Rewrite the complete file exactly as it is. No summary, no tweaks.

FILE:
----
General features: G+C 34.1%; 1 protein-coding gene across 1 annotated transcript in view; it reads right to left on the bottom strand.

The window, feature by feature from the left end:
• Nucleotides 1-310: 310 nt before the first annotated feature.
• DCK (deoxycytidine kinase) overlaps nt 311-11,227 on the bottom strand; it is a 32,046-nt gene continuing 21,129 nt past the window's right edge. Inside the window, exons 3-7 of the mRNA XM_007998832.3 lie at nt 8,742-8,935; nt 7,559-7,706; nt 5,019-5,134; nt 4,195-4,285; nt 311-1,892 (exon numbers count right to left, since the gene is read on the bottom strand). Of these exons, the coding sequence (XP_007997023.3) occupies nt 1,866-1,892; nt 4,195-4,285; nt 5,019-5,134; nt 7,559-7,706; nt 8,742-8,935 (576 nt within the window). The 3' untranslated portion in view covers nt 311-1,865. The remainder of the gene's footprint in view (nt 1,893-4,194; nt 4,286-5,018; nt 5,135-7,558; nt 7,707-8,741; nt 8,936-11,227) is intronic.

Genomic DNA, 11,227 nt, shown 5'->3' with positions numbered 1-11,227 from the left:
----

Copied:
General features: G+C 34.1%; 1 protein-coding gene across 1 annotated transcript in view; it reads right to left on the bottom strand.

The window, feature by feature from the left end:
• Nucleotides 1-310: 310 nt before the first annotated feature.
• DCK (deoxycytidine kinase) overlaps nt 311-11,227 on the bottom strand; it is a 32,046-nt gene continuing 21,129 nt past the window's right edge. Inside the window, exons 3-7 of the mRNA XM_007998832.3 lie at nt 8,742-8,935; nt 7,559-7,706; nt 5,019-5,134; nt 4,195-4,285; nt 311-1,892 (exon numbers count right to left, since the gene is read on the bottom strand). Of these exons, the coding sequence (XP_007997023.3) occupies nt 1,866-1,892; nt 4,195-4,285; nt 5,019-5,134; nt 7,559-7,706; nt 8,742-8,935 (576 nt within the window). The 3' untranslated portion in view covers nt 311-1,865. The remainder of the gene's footprint in view (nt 1,893-4,194; nt 4,286-5,018; nt 5,135-7,558; nt 7,707-8,741; nt 8,936-11,227) is intronic.

Genomic DNA, 11,227 nt, shown 5'->3' with positions numbered 1-11,227 from the left: